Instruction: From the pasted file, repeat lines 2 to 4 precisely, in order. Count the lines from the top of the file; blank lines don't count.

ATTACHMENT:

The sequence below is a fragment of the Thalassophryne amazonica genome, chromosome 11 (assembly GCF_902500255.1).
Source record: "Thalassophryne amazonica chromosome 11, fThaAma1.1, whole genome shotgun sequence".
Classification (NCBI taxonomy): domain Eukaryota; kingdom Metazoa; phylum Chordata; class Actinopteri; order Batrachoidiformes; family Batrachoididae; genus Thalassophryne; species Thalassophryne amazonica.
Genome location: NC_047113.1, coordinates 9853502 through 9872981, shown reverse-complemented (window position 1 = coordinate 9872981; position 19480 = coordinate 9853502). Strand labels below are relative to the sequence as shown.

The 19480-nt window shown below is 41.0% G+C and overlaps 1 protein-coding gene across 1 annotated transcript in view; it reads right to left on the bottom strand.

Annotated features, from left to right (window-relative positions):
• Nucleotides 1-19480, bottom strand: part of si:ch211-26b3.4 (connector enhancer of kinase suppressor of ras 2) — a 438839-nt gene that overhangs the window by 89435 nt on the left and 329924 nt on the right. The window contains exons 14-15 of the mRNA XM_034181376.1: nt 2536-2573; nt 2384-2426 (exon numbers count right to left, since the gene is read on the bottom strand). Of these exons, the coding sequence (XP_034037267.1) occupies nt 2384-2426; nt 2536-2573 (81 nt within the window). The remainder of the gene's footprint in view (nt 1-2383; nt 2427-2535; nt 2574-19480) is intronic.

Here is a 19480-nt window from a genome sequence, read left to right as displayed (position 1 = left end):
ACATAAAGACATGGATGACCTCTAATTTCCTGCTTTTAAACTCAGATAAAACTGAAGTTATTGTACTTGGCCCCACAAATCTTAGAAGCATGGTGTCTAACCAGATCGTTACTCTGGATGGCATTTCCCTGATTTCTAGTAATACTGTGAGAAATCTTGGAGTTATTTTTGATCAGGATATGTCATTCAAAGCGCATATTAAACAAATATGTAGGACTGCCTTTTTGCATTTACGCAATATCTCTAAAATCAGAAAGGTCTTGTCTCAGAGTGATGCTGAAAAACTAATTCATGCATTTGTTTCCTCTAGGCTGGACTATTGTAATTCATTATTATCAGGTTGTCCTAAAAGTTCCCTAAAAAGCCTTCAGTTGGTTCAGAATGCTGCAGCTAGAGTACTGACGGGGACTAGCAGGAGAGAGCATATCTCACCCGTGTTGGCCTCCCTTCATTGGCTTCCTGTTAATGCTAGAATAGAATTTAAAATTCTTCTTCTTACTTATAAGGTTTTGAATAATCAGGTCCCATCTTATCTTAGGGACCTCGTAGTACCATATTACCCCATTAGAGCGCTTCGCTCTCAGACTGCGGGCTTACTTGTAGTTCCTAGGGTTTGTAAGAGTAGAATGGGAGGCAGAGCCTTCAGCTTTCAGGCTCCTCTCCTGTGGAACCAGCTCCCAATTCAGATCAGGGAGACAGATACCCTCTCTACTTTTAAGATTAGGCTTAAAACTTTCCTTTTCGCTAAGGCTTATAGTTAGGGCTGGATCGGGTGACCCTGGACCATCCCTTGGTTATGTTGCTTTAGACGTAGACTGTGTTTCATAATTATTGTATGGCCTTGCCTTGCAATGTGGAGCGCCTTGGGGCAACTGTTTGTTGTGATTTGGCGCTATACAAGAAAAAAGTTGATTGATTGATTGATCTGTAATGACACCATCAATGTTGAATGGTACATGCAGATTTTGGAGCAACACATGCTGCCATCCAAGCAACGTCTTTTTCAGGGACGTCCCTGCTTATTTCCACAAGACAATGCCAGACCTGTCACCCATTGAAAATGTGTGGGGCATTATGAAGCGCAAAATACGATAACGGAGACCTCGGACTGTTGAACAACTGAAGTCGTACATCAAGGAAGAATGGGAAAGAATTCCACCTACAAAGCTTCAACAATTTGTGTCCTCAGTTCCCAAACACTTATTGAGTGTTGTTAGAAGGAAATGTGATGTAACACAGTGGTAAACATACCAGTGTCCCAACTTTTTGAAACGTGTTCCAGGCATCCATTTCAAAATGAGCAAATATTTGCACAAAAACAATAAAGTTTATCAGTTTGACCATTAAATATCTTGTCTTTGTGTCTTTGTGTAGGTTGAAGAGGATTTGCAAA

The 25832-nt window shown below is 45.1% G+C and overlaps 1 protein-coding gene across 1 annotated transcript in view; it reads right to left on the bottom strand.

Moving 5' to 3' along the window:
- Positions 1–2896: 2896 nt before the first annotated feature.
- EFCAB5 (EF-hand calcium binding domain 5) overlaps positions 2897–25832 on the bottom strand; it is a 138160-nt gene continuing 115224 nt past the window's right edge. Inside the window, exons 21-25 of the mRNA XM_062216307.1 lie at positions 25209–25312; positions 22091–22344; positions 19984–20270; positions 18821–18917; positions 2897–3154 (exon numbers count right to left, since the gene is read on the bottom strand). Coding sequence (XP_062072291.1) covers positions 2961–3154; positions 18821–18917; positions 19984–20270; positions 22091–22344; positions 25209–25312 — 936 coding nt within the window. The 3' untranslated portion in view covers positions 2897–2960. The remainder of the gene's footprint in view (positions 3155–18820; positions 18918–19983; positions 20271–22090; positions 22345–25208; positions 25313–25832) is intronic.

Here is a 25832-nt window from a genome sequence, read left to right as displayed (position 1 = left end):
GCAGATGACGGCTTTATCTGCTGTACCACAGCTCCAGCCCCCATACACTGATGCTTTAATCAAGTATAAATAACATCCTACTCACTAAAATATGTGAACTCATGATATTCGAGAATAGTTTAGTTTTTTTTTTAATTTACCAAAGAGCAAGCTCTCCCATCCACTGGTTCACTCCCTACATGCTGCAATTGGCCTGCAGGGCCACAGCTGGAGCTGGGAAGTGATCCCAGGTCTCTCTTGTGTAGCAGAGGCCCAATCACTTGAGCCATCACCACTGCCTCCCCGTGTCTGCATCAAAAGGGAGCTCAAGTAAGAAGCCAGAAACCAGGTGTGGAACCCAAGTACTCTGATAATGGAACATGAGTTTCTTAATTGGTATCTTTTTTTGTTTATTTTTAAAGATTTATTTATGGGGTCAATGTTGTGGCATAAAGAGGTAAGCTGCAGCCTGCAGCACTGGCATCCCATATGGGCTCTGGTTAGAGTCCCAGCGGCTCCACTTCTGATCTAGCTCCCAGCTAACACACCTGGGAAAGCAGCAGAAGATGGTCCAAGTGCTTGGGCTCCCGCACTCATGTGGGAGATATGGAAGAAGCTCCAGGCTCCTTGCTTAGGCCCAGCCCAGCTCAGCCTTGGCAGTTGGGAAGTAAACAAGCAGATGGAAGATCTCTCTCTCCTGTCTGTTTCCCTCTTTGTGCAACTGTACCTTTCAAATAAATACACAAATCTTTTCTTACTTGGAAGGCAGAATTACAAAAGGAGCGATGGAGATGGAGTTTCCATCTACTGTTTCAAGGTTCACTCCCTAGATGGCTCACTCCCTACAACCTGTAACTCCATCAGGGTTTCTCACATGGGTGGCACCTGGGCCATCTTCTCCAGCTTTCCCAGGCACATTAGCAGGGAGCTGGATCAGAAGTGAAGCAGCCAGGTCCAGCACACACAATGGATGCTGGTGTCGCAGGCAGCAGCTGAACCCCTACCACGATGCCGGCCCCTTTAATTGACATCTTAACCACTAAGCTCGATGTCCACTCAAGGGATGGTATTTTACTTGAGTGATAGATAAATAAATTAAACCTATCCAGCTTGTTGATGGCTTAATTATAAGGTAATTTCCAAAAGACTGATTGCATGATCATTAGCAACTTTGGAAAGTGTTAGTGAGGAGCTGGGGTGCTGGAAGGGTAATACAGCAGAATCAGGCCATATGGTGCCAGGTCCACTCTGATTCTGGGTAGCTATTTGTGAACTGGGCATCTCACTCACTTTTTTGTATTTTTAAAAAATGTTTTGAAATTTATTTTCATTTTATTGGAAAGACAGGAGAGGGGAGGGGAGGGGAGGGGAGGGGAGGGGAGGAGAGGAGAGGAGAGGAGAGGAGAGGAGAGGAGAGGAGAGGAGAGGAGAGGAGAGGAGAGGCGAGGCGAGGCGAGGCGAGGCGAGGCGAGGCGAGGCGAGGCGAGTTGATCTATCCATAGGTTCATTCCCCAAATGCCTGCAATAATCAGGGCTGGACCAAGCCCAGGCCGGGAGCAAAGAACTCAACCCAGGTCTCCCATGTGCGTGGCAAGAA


Source record: "Thalassophryne amazonica chromosome 11, fThaAma1.1, whole genome shotgun sequence".
Classification (NCBI taxonomy): domain Eukaryota; kingdom Metazoa; phylum Chordata; class Actinopteri; order Batrachoidiformes; family Batrachoididae; genus Thalassophryne; species Thalassophryne amazonica.
Genome location: NC_047113.1, coordinates 9853502 through 9872981, shown reverse-complemented (window position 1 = coordinate 9872981; position 19480 = coordinate 9853502). Strand labels below are relative to the sequence as shown.